Observers Point to Widespread Fraud in Afghan Vote

Abdullah Vows 'Responsible' Challenge if Karzai Steals Election

While international observers cheered the Afghan election as a great “victory,” the domestic election observer group Officials with the Free and Fair Elections Foundation of Afghanistan, which dispatched an enormous 7,000 observers across the nation, wasn’t nearly so upbeat.

In keeping with the various media reports we’ve heard, the group cautioned that the election saw widespread fraud, including biased election workers and ballot stuffing. And that’s only in the places where security concerns didn’t force the polls to close entirely.

This was largely in keeping with anecdotal evidence from the Times of London, which noted in an article published this morning that one of the polling places they visited outside Kabul saw essentially no voters the entire time they were there, but claimed to have 5,530 votes. Since the Times arrived an hour after the polls opened, workers claimed all the voters had come and left, meaning they were processing over 100 ballots a minute.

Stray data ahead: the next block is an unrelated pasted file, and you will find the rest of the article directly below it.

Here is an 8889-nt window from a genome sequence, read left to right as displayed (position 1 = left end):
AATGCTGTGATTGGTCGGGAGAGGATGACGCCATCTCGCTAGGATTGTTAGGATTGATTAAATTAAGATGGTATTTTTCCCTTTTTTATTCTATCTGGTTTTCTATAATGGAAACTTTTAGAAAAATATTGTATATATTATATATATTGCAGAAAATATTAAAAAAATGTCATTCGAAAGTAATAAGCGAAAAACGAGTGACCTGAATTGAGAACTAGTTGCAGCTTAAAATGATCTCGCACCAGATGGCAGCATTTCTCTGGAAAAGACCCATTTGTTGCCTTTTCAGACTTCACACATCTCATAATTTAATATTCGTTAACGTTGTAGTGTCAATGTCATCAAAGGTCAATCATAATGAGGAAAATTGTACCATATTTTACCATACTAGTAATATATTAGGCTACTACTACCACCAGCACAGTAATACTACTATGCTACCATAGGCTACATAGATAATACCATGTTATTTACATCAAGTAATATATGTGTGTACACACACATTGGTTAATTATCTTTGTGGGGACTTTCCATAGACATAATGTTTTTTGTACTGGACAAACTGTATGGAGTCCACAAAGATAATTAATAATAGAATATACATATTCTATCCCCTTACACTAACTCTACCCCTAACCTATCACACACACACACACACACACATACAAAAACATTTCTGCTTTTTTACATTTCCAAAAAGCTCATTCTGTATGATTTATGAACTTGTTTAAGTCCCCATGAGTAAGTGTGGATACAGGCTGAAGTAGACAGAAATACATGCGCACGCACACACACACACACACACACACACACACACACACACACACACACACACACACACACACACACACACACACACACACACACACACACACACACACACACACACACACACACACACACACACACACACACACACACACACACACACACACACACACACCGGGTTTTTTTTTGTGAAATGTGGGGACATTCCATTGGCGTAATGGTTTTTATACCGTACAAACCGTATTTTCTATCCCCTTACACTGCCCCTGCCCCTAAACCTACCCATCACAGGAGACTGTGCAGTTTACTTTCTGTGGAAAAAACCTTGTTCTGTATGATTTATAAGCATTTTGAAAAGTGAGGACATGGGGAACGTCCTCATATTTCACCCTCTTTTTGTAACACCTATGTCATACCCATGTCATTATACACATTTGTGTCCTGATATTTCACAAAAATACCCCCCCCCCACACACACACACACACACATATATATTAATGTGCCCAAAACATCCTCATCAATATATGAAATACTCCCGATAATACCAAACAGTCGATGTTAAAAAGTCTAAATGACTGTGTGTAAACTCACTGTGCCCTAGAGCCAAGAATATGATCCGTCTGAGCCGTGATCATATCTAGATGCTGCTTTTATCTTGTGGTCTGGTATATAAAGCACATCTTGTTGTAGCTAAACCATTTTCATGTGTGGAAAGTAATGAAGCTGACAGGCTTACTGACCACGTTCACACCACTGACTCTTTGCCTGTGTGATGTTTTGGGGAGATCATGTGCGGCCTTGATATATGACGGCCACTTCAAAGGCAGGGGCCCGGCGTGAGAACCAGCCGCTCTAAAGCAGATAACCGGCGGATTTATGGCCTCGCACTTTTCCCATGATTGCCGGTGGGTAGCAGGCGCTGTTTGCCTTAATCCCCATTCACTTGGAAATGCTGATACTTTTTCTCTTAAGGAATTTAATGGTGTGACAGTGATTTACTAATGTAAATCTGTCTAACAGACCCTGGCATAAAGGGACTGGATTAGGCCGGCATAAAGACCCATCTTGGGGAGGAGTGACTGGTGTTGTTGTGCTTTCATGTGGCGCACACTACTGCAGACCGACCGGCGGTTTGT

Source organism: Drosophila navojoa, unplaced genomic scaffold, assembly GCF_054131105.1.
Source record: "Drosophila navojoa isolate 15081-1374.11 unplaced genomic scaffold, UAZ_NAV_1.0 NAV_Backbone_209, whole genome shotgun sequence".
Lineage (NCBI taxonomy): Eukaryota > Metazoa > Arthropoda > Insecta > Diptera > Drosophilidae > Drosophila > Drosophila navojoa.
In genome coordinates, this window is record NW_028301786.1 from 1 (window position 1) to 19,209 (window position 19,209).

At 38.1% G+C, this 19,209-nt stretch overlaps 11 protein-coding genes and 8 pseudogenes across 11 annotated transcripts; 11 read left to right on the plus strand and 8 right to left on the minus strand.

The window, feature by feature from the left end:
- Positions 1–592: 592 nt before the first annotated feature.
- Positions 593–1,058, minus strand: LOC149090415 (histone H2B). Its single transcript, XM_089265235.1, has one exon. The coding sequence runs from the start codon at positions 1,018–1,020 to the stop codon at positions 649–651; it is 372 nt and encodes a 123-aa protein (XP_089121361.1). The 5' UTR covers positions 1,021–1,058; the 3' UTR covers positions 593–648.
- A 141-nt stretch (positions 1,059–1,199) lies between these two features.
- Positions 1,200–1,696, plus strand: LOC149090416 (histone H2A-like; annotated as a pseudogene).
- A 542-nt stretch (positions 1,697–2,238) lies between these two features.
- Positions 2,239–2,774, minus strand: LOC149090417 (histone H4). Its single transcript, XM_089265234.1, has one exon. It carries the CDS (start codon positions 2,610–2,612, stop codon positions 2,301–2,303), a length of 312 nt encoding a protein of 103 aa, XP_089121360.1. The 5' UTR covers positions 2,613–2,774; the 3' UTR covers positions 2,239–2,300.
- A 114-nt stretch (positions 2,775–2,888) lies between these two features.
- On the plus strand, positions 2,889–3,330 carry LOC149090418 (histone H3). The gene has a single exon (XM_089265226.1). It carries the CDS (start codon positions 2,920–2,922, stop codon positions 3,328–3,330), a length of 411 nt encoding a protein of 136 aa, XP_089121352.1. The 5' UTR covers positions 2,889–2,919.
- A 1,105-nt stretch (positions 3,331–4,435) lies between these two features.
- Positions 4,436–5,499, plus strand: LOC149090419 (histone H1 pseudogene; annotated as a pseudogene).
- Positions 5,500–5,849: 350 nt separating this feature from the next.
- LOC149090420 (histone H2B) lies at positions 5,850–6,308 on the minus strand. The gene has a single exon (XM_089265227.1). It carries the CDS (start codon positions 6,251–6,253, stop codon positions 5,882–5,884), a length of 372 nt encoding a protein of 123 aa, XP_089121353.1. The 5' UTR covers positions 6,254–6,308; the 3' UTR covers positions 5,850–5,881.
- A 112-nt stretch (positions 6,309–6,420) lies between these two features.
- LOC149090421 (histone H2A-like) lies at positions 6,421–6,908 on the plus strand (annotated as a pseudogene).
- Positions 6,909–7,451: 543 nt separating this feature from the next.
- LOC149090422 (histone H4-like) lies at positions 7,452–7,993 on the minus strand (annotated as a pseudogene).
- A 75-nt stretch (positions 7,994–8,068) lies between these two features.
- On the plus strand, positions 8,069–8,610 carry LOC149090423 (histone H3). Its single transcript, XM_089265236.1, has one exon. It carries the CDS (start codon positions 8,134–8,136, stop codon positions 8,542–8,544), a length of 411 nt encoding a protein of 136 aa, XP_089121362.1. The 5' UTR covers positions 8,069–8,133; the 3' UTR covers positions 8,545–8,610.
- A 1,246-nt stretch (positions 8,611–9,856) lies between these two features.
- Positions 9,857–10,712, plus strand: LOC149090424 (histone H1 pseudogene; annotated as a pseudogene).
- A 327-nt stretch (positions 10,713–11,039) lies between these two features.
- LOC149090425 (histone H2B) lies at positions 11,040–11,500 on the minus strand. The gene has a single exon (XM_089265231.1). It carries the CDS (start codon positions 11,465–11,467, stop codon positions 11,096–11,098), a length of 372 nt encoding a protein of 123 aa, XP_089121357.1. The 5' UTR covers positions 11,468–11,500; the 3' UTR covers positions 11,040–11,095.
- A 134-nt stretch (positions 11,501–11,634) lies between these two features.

Perhaps even more absurd, the polling place claimed to have over 3,000 women voters, even though it didn’t have any female staff and women aren’t allowed to vote without female staff present. The ballots of women, however, have been reported to be available for sale on the open market for as little as $8 each. One of the staff confided as well that “they are all voting for (incumbent President Hamid) Karzai.”

But while top challenger Dr. Abdullah Abdullah has promised to mount a “vigorous” challenge to any attempt by Karzai to “steal” the election, but noting that the Americans “are very wary of the fragility of the situation” he promised to make it a “responsible” one.

This seemed to be an attempt to ensure the international forces that he would not become this nation’s Mir-Hossein Moussavi, who months after the disputed vote in Iran remains a thorn in that regime’s side. Abdullah has promised to prevent public demonstrations, “otherwise this country could go into turmoil.”
And if the massive death tolls and endless wars of today are Afghanistan pre-turmoil, one certainly doesn’t want that, fraudulent elections notwithstanding.

Author: Jason Ditz

Jason Ditz is senior editor of